How would you tell the story of your own life?
That question has been posed to 18 local residents in preparation for the first-ever Human Library event in Northwest Arkansas. An idea born two decades ago in Denmark, the Human Library is a chance to bring "storytelling power back to those who lived out their story every day and wanted to share their experience to break down stereotypes and stigmas around who they are," says organizer Katherine Ganoung.
WHEN — 1-4 p.m. Saturday
WHERE — Fayetteville Public Library
COST — Free
INFO — faylib.org
BONUS — Eighteen books will be offered, with titles like “Underrepresented Millennial,” “Living Off the Grid,” “Transman: The Man I Am,” and “Divorced: Not the Final Chapter.”
Well-known Fayetteville actor, teacher and larger-than-life personality David Wright signed on to be a living book.
"Fayetteville Public Library put the call out, and I thought, 'Why not?' I was really intrigued by the concept," he says. "I am in a very good place right now in my life and have come through some personally hard times and survived. I decided to just tell my story, my struggles, my successes, my failures, loves, my losses, with an emphasis on the fact that at 60 I can look back and objectively and honestly express the truth of my life with a positive look forward. And if any of my story is relatable to someone else, it's a win-win."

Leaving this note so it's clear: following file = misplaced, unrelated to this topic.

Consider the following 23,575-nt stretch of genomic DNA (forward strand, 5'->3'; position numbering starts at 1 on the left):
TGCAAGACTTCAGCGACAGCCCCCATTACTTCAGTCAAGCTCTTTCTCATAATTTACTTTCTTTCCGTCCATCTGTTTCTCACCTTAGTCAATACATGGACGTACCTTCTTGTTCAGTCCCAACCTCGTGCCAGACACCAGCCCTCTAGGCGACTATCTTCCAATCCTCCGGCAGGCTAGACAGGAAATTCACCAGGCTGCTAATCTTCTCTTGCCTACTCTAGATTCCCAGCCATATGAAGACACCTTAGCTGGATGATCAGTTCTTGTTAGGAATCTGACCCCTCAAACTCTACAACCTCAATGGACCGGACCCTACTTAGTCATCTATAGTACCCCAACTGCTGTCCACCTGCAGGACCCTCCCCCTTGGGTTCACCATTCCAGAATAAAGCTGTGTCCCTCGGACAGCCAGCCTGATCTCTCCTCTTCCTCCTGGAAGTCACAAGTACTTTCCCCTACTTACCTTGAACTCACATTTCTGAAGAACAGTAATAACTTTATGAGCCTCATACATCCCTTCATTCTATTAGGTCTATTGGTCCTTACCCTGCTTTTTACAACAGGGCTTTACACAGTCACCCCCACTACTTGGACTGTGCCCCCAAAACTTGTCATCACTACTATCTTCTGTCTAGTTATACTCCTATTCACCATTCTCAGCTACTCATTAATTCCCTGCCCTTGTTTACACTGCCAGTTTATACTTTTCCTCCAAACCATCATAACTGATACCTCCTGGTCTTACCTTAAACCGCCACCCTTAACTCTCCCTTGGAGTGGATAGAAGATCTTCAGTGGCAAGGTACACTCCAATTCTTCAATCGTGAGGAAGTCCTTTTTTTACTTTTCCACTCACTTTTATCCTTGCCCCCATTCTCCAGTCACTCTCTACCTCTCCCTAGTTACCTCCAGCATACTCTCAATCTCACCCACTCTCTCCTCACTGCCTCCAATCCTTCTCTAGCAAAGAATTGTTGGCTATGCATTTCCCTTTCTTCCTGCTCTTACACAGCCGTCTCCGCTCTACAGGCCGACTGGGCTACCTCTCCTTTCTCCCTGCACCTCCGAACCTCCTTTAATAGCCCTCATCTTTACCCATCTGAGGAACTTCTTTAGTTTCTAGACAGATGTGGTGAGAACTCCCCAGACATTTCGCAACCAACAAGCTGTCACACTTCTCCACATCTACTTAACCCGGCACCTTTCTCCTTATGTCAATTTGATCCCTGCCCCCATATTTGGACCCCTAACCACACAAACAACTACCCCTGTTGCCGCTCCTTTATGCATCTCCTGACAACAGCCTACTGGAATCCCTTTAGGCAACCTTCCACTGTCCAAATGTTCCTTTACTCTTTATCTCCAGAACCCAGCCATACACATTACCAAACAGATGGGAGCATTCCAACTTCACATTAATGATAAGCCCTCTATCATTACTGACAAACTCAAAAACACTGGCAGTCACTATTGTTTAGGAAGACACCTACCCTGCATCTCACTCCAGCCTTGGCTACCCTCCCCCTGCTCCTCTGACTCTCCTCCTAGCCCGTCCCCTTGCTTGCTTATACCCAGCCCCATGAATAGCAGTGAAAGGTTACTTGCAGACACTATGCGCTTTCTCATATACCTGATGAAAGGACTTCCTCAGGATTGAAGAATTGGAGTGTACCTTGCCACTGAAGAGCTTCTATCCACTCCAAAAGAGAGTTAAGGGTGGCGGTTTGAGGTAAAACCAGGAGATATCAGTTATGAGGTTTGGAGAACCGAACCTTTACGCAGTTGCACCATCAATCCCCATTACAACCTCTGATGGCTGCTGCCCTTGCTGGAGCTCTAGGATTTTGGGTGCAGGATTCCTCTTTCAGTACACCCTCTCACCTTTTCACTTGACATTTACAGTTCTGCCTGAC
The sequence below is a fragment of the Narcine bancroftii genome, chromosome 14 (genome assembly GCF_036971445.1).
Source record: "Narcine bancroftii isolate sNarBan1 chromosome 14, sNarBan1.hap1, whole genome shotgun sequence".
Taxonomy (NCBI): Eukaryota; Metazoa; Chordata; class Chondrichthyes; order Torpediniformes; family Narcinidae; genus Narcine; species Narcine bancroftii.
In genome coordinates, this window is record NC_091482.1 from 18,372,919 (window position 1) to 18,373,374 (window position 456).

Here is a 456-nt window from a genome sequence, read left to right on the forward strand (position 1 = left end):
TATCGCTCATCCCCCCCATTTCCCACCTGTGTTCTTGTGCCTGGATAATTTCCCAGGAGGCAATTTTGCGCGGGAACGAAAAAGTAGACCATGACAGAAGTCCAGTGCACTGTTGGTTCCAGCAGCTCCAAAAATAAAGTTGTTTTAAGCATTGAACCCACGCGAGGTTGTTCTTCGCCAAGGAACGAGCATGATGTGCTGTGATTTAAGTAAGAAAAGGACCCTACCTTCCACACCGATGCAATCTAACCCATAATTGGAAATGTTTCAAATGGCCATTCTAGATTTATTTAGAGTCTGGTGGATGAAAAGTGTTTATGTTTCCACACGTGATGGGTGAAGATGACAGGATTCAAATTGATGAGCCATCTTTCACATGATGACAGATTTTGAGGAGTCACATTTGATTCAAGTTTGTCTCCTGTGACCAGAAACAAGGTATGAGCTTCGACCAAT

The idea, explains Willow Fitzgibbon, director of library services, is that "participants can sign up for as many 'books' as time allows and have a 10-minute session with their selected book to talk about a given subject." Wright says he was asked to divide his book -- which is titled "GWM: 60 on the Outside, 18 on the Inside" -- into chapters to help facilitate discussion.
Ganoung, who is a graduate student in the department of communication at the University of Arkansas, says the Human Library suited the focus of her work: Using "storytelling as a lever for communication and civic engagement."
"Fayetteville has been moving in the direction of diversity, inclusion and understanding with policies and people advocating for those community rights," she says. "The Human Library platform seemed like a necessary and tangible next step in bringing those principals to life. And what better place than Fayetteville Public Library, a community hub that is open, accessible and welcome to all to engage with stories beyond their own?"
-- Becca Martin-Brown
NAN What's Up on 09/07/2018